Harvesting

During its first year, perennial artichokes need to have all of their energy put towards vegetative growth in order for them to grow lusciously in the future, so make sure to remove any flower heads as they form.

In the second year, edible heads should be allowed to develop in readiness for the summer harvest.

Always pick the bud (edible bud) that is on top first, when it is already swollen and large, but before the scales have started to open.

Harvest buds that are tight and firm and at least three inches in diameter. Artichokes with opening buds lose their tenderness, and those that have fully open buds are not edible.

Artichokes at the Market
Artichokes at the Market by La Grande Farmers' Market.

Soil Preparation for Growing Artichokes

The most important step one needs to consider when growing Artichokes is finding the right place for them to grow – a well-drained soil, in an open sunny spot.

The architectural make up of artichokes means that the plants are suited for the back of a border.

In order to improve drainage, add horticultural grit to clay soil and supply plenty of well-rotted manure to the planting site so that the soil becomes rich and fertile. Raking in some general fertilizer will also be beneficial for artichoke plants. This should be spread at a concentration of 60 grams per square meter before planting.

In zones or locations where Artichokes are grown as perennials, one should select a site that can hold the plant for up to five years or so. Since mature artichokes can be three to four feet wide, and four to five feet tall, give them enough room to spread and grow.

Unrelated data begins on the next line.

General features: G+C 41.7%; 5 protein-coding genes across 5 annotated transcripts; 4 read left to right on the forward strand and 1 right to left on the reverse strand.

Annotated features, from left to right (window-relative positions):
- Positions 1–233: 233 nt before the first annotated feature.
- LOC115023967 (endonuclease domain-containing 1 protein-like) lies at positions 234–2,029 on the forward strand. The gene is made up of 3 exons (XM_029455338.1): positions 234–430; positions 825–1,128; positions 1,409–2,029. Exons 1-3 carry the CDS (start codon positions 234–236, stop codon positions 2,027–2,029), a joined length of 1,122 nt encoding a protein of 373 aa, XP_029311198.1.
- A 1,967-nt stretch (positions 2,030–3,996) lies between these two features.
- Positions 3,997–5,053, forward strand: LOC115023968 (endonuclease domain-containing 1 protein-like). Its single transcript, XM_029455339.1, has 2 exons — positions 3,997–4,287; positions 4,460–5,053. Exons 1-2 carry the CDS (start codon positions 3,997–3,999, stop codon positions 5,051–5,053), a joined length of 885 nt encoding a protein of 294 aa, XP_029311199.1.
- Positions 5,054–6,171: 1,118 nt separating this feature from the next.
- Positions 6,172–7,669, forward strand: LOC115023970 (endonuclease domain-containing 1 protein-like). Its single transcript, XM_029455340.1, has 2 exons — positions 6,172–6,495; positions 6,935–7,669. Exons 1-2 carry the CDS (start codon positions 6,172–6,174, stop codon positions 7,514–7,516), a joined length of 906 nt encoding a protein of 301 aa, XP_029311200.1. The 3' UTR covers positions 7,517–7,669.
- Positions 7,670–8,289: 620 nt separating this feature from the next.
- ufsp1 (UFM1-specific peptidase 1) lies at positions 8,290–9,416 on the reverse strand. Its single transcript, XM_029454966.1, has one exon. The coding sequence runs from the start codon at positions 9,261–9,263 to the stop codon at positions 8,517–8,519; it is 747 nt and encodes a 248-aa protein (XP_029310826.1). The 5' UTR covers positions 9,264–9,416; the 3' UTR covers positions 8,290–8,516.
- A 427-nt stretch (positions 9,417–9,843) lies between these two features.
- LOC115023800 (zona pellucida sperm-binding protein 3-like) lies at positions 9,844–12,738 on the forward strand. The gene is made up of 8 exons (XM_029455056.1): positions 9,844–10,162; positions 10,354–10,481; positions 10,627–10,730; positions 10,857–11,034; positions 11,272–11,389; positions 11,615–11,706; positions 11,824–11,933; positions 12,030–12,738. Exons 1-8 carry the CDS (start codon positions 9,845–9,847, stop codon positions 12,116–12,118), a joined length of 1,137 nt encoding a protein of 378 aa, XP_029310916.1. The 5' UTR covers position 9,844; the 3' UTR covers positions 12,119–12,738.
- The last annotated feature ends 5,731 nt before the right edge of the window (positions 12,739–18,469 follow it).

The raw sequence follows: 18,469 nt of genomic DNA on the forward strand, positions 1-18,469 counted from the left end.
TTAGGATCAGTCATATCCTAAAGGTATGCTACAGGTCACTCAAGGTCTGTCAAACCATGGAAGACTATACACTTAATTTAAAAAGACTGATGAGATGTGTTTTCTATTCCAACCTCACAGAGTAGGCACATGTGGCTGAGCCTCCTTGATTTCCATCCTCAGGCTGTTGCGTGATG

How to Plant Artichokes

Dig a hole that is bigger than the plant and sucker in order for the soil mark on the stem to be at the same level as the surface of the soil. Ensure the plant is held firmly when filling the hole with soil, and water well.

Artichokes flourish in partial shade to full sun. They need well drained soil (loam or sandy is ideal), light and about the right soil fertility.

Prepare the soil by adding five inches of compost into an eight inch deep trench with equal width (adjust hole depth based upon soil mark on the sucker).

Plant artichoke seedlings on top of the amended soil, and space them at a distance of around four feet (120 cm) apart in warm climates.

In colder places, such as in zones 6, plant artichokes closer to each other, at a distance of two to three feet (90 cm) apart, since frost can hinder the plant from reaching a fully developed, mature size.